X-Factor #42

Writer: Peter David Artist: Valentine De Landro Publisher: Marvel Comics Release Date: April 15, 2009 Cover Price: $2.99 Critic Reviews: 4
8.1Critic Rating
N/AUser Rating

After the shocking events of the past few issues, Madrox has learned that in X-Factor, anything can happen. Separated from his teammates and involved in a war he never expected to see, he can only look back on the days when the team stood together.

  • 8.5
    IGN - Bryan Joel Apr 15, 2009

    I've long considered X-Factor the most reliable, consistently well-written X-title since its first story arc. Peter David comes to the title with a love for the characters that's tangible on every page, and Madrox as the unlikely main lead gives the title a sense of humanity. As always, this issue of X-Factor delivers everything readers have come to expect. Read Full Review

  • 8.0
    The Comic Addiction - Antony Ellis Apr 18, 2009

    So why Peter David isn’t promising to blow your socks off each month now with shocking cliff hangers in X-Factor, he does still seem to be sticking to his promise that the quality of the book is on the rise. Of the past four issues of the book (since the reveal of the baby dupe) I’d probably mark this as my favourite instalment of X-Factor in 2009 due to the wider focus on the larger cast, awesome art and a killer final page. Read Full Review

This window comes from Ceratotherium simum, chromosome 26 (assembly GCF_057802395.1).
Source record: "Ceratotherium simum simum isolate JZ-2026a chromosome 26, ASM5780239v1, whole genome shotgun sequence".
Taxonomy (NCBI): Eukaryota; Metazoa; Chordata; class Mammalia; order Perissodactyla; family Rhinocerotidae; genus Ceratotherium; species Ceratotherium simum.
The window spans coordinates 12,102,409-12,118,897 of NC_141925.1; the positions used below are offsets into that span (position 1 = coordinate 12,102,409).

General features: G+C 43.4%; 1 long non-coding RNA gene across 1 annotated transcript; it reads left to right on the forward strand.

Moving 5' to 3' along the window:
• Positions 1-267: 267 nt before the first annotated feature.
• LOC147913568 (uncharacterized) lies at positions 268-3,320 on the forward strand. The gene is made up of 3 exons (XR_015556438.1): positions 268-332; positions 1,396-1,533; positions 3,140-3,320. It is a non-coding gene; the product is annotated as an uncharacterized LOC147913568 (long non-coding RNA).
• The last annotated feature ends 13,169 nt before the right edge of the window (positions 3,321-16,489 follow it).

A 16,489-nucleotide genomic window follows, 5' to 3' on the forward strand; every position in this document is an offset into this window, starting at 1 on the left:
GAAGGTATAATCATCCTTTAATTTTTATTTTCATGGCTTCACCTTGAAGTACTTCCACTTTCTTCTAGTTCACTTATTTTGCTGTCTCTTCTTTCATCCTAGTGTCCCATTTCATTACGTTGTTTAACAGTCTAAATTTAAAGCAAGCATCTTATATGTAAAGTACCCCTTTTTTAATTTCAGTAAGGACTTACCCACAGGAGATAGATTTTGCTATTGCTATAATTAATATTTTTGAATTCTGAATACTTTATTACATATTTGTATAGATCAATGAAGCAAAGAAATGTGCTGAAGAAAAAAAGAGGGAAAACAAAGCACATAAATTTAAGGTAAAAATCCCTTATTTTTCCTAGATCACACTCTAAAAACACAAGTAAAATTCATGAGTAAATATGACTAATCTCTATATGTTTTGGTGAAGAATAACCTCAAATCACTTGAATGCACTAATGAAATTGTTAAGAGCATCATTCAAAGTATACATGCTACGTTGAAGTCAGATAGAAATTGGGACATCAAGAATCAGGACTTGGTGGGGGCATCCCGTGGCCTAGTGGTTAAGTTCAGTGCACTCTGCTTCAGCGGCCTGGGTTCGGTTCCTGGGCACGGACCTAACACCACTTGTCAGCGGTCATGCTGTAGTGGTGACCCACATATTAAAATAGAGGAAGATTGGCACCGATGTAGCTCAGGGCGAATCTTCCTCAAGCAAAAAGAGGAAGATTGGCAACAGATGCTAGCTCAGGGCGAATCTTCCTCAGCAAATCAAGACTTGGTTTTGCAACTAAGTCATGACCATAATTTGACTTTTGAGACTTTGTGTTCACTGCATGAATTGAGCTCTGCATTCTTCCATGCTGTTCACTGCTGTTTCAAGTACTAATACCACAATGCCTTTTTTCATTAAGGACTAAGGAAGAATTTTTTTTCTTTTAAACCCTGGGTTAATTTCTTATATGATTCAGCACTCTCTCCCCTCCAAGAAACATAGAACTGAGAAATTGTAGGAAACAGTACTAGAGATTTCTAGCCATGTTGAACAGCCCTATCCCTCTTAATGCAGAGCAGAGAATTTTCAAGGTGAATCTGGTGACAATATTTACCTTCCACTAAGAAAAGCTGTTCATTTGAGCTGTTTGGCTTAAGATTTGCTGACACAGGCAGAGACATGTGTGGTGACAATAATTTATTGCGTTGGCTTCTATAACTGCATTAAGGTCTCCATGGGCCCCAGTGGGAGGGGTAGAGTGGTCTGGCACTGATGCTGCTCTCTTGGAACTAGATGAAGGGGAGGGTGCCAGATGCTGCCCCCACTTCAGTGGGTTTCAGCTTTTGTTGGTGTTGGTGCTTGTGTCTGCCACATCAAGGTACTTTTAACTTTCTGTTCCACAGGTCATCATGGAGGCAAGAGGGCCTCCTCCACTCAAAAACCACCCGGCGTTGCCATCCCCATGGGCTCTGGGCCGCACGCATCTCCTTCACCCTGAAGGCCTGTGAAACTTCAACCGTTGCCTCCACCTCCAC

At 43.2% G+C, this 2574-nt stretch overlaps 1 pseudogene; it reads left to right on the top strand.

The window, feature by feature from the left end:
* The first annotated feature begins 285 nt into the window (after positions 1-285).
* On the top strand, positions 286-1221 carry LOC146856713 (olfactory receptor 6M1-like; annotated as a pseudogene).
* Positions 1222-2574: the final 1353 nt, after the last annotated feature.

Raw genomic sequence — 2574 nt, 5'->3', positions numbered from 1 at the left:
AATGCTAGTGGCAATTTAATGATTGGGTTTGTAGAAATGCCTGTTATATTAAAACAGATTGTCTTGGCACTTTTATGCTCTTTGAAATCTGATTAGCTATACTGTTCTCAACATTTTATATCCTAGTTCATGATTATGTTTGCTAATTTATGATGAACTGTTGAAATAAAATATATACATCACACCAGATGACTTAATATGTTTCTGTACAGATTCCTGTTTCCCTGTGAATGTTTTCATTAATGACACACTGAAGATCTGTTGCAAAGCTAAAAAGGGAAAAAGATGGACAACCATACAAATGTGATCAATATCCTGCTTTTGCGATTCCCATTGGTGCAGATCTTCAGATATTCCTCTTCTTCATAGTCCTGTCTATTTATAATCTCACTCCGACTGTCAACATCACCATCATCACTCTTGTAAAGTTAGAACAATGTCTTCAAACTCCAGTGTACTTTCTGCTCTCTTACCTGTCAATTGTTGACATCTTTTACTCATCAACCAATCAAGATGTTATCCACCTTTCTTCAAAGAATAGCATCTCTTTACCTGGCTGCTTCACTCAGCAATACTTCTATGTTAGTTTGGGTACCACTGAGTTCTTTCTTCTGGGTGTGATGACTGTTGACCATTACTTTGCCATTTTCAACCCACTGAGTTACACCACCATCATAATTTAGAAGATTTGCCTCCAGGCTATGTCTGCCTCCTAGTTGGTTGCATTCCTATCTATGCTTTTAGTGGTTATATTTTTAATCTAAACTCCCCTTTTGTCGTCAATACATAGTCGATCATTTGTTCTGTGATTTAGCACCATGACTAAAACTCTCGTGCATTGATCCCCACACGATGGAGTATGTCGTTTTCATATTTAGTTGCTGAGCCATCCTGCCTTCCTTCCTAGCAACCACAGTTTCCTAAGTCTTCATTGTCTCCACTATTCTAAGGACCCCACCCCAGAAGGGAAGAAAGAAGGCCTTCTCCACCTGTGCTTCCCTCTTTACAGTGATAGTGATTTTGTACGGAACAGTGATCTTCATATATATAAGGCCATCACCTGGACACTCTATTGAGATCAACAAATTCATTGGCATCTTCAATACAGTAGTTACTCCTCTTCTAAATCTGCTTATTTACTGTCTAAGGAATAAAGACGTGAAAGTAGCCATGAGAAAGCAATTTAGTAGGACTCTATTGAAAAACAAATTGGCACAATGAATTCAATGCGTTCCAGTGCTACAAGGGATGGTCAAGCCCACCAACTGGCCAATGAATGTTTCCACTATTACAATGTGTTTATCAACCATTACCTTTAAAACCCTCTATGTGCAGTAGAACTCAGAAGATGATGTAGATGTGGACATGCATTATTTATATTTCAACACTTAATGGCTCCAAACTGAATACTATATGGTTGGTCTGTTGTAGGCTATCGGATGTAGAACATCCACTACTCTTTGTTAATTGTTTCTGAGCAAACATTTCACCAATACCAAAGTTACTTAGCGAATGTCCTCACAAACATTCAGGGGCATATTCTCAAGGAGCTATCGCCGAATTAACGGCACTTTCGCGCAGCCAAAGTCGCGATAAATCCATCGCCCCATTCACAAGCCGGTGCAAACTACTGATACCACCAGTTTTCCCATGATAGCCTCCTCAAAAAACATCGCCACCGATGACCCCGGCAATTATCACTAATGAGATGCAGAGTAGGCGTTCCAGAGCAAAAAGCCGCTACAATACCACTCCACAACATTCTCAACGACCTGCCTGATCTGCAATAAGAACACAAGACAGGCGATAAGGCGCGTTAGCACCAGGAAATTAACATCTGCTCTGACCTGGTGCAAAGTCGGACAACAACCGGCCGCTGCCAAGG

• 8.0
    Comics Bulletin - Shawn Hill Apr 14, 2009

    Getting nosy with one of the Madrox dupes can't be a good idea. But it's fine for this title, which seems to have received its stimulus package and is back in the swing of things again. Jamie can't feel guilty over abandoning Layla if he's fighting alongside her again, and that's great, because a guilty Jamie means a glum time for everyone. Read Full Review

  • 8.0
    Comic Book Resources - James Hunt Apr 20, 2009

    There's very little to criticize about X-Factor as it stands -- Valentine DeLandro's work is light years ahead of most of the book's previous artists, and it's particularly nice, as a reader, to see some consistency on a book that'd been dogged by artistic reshuffles in recent years. It might not be quite so obviously the best X-title around anymore, but it makes me care about the characters and never fails to leave me ready for another issue. In that respect, it's got everything I'm after in a comic. Read Full Review

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